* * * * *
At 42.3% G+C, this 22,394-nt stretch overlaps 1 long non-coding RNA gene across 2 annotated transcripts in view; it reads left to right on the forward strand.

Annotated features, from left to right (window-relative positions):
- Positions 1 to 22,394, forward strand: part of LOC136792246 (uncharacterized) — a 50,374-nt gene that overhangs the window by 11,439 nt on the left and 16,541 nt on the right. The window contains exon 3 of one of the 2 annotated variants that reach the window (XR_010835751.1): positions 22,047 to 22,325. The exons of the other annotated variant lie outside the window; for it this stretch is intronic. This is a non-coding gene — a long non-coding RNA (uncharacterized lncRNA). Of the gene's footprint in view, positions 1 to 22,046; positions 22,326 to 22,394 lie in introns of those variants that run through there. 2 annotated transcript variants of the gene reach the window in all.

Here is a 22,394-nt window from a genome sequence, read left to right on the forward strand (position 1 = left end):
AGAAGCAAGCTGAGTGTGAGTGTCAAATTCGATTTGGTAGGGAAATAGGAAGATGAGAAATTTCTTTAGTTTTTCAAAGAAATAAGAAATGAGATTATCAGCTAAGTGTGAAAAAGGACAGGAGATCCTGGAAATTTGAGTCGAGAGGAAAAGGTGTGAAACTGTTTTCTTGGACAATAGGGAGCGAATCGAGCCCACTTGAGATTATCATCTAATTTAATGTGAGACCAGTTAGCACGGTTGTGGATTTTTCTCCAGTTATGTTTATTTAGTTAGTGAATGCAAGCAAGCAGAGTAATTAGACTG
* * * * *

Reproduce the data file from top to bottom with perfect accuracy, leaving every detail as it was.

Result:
At 42.3% G+C, this 22,394-nt stretch overlaps 1 long non-coding RNA gene across 2 annotated transcripts in view; it reads left to right on the forward strand.

Annotated features, from left to right (window-relative positions):
- Positions 1 to 22,394, forward strand: part of LOC136792246 (uncharacterized) — a 50,374-nt gene that overhangs the window by 11,439 nt on the left and 16,541 nt on the right. The window contains exon 3 of one of the 2 annotated variants that reach the window (XR_010835751.1): positions 22,047 to 22,325. The exons of the other annotated variant lie outside the window; for it this stretch is intronic. This is a non-coding gene — a long non-coding RNA (uncharacterized lncRNA). Of the gene's footprint in view, positions 1 to 22,046; positions 22,326 to 22,394 lie in introns of those variants that run through there. 2 annotated transcript variants of the gene reach the window in all.

Here is a 22,394-nt window from a genome sequence, read left to right on the forward strand (position 1 = left end):
AGAAGCAAGCTGAGTGTGAGTGTCAAATTCGATTTGGTAGGGAAATAGGAAGATGAGAAATTTCTTTAGTTTTTCAAAGAAATAAGAAATGAGATTATCAGCTAAGTGTGAAAAAGGACAGGAGATCCTGGAAATTTGAGTCGAGAGGAAAAGGTGTGAAACTGTTTTCTTGGACAATAGGGAGCGAATCGAGCCCACTTGAGATTATCATCTAATTTAATGTGAGACCAGTTAGCACGGTTGTGGATTTTTCTCCAGTTATGTTTATTTAGTTAGTGAATGCAAGCAAGCAGAGTAATTAGACTG